Genetic sexual attraction
Genetic sexual attraction is a concept in which a strong sexual attraction may develop between close blood relatives who first meet as adults. There is no direct evidence for genetic sexual attraction being an actual phenomenon, and the hypothesis is regarded as pseudoscience.
The term was coined in the US in the late 1980s by Barbara Gonyo, the founder of Truth Seekers in Adoption, a Chicago-based support group for adoptees and their new-found relatives. She developed sexual feelings for her son when she met him after he was adopted away, but he did not want to be part of any such contact.
Because many traits are at least partially determined by genetics, genetic sexual attraction is presumed, according to those who believe in the concept, to occur as a consequence of genetic relatives meeting as adults, typically as a consequence of adoption. However, this is a very rare consequence of adoptive reunions.
Incest is extremely rare between people raised together in early childhood due to a reverse sexual imprinting known as the Westermarck effect, which desensitizes them to later close sexual attraction. It is hypothesized that this effect evolved to prevent inbreeding.
Although reported frequently as anecdote in the field of psychology, there are no studies showing that people are sexually attracted to those genetically similar to them. Studies of MHC genes show that unrelated people are less attracted to those genetically similar to them. However, in mice, this lack of attraction can be reversed by adoption. While it has been documented that sexual attraction can occur between related individuals in some cases, it is not clear that calling this attraction GSA is appropriate.
Critics of the hypothesis have called it pseudoscience. Amanda Marcotte of Salon has stated that the term is nothing but an attempt at sounding scientific while trying to minimize the taboo of incest. She also expressed that many news outlets have handled reports of the subject poorly by repeating what the defenders of the hypothesis have said as opposed to actually looking into the research on the supposed phenomenon. She states that most of the publications which have chosen to run stories of couples speaking about "genetic sexual attraction" are not legitimate news sources and that one of the blogs which were written by a woman in an incestuous relationship simply reads like a story of a young girl who has been groomed by her father. The use of "GSA" as an initialism has also been criticized, since it gives the notion that the phenomenon is an actual diagnosable "condition". Eric Anderson, sociologist and sexologist, states that the one single academic research paper on the subject uses "Freudian psycho-babble".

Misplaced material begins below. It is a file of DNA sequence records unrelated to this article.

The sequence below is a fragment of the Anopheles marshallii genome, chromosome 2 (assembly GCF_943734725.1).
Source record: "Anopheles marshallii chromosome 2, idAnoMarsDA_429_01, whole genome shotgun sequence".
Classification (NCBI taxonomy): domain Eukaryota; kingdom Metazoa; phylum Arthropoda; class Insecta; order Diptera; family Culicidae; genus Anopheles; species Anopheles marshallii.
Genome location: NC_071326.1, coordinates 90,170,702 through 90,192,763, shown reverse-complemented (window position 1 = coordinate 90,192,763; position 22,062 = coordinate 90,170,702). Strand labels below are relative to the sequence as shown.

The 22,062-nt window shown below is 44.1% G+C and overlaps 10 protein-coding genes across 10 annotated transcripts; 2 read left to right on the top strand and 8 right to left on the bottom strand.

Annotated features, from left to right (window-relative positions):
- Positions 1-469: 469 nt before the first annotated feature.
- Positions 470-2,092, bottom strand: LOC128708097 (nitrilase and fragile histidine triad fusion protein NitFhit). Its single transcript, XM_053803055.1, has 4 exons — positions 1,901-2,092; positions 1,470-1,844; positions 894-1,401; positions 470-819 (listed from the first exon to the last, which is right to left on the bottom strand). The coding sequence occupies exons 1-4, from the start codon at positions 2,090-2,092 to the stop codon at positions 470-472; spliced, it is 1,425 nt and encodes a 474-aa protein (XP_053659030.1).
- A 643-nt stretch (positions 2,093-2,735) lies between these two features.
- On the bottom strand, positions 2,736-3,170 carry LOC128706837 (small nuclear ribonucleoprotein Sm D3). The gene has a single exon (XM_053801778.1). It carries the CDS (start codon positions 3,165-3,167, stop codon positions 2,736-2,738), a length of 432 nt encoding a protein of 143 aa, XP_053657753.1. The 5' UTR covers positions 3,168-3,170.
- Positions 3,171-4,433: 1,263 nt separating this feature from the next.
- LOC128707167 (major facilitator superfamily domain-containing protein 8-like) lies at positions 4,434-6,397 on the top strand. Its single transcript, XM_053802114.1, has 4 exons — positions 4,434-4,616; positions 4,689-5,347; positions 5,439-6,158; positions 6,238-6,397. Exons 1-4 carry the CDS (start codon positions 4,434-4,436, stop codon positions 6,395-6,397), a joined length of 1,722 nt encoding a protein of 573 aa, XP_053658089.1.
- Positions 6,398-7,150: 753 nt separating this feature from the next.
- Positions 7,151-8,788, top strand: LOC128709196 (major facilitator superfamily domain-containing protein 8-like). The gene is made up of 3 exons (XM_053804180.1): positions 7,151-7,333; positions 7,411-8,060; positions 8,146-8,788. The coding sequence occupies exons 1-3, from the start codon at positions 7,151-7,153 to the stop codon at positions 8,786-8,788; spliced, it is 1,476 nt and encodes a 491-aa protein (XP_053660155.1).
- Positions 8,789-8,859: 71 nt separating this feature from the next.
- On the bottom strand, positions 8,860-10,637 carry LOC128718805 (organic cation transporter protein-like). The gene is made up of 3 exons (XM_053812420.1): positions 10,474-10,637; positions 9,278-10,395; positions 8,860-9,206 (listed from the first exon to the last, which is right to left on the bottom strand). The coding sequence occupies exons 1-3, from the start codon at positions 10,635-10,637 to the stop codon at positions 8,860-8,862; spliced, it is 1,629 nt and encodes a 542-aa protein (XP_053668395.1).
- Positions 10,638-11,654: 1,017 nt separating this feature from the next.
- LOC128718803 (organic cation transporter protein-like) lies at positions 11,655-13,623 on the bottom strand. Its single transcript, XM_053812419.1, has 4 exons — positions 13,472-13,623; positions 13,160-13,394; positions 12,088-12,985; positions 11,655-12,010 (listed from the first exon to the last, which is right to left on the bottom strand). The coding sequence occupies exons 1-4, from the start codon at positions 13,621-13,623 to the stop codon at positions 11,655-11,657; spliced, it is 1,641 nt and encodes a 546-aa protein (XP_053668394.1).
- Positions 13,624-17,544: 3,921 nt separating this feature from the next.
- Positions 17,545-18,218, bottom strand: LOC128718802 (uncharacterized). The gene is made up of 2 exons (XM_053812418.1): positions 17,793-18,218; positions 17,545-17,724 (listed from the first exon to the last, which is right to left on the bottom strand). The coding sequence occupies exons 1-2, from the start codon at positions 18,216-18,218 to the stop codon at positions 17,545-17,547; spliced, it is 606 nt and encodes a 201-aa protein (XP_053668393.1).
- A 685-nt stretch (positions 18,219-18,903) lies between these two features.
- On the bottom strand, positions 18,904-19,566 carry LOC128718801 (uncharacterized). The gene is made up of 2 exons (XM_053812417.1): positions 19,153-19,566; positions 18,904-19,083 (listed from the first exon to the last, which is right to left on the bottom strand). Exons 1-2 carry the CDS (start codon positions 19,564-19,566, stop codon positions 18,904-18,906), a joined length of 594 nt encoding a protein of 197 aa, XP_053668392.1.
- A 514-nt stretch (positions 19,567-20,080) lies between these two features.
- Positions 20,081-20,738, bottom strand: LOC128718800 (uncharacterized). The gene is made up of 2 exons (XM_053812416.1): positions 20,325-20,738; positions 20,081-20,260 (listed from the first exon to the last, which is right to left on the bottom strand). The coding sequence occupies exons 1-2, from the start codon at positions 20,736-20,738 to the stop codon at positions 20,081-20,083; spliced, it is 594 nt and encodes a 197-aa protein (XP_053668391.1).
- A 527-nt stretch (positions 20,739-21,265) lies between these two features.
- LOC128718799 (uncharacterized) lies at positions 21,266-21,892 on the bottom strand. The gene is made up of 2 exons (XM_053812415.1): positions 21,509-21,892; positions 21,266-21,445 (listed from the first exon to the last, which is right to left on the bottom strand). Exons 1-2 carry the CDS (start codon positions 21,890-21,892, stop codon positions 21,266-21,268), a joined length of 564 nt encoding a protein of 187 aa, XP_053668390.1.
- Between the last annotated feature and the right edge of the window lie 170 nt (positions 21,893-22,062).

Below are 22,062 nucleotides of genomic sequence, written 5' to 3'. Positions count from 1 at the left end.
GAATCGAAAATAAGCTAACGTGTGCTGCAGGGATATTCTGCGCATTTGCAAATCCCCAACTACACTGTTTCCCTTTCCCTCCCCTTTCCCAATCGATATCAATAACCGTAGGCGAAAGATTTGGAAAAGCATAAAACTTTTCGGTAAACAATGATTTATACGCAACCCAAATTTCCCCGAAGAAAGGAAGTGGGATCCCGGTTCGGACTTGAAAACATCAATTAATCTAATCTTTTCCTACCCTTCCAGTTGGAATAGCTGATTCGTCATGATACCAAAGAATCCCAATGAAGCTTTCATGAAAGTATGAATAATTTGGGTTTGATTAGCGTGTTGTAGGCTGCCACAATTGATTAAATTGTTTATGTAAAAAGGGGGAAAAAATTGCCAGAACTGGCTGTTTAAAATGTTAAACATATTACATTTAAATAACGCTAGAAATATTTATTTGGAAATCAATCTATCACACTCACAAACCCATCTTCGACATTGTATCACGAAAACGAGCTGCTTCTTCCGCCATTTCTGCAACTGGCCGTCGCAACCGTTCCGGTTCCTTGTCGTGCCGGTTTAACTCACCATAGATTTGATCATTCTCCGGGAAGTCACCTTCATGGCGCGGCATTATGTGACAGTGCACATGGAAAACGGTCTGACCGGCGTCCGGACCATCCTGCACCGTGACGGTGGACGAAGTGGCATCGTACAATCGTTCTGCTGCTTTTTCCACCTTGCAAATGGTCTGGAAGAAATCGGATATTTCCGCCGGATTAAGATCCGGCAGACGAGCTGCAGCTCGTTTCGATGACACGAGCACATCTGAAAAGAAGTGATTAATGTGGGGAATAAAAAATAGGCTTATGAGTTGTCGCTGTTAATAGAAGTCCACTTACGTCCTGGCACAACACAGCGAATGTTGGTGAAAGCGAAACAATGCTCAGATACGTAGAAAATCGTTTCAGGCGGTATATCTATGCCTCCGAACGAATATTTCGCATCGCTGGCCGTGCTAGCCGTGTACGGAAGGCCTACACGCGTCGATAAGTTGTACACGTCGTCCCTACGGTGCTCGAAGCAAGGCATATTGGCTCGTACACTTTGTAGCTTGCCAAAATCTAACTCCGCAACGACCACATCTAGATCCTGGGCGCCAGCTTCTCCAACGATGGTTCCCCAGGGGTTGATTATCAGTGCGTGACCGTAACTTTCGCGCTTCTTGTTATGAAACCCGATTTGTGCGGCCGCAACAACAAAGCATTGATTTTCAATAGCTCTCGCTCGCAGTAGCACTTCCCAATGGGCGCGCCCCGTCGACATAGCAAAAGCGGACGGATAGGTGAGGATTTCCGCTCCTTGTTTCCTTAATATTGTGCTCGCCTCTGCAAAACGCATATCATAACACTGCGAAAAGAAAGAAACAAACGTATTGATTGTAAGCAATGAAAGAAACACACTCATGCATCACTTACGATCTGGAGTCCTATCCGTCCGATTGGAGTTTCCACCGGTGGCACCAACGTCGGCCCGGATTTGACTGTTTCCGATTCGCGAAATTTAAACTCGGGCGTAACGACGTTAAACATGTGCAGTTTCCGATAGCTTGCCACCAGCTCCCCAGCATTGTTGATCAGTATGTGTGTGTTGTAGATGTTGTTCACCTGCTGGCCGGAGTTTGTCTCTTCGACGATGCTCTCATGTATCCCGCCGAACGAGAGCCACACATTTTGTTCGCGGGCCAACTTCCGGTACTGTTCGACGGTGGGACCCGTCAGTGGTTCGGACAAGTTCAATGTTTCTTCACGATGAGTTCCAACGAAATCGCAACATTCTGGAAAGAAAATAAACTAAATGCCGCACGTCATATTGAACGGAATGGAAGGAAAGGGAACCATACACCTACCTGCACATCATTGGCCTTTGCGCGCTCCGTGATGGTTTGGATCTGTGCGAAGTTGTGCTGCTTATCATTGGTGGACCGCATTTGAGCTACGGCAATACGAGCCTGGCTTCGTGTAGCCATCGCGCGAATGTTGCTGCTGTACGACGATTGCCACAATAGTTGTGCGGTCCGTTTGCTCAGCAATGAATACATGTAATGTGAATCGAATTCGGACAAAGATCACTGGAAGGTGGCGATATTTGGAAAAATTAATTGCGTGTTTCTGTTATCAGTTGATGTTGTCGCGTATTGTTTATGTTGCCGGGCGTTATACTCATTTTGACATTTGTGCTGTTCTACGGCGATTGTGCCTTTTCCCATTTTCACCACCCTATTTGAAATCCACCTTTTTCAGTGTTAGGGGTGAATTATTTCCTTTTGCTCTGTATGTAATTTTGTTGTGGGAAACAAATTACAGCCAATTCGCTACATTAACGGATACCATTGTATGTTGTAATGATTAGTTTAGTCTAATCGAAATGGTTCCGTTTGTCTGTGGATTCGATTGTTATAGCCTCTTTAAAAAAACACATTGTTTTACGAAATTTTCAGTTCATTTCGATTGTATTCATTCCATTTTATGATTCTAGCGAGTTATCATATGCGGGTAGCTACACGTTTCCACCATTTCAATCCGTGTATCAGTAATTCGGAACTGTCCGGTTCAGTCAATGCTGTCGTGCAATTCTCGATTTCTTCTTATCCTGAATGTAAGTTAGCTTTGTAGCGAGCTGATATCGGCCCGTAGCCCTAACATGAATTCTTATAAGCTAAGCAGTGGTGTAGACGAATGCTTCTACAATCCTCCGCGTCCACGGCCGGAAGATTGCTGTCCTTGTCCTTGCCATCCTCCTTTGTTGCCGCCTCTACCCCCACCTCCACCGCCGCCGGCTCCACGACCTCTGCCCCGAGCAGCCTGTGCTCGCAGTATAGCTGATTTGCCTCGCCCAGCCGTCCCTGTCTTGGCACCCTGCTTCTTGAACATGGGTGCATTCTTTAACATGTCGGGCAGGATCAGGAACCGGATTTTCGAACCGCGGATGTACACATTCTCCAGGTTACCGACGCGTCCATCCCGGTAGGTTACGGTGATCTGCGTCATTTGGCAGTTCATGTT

Catherine MacAskill, an adoption and child sexual abuse expert, stated that "although [...] concerns are understandable [for adoptees and biological parents]" before attempting a reunion, one who researches the subject will realize that so called "genetic sexual attraction" cases seem to be associated with sudden unplanned meetings which lack the proper safeguards of a thoroughly prepared reunion.
- Assortative mating, preferential mating between individuals with similar physical characteristics
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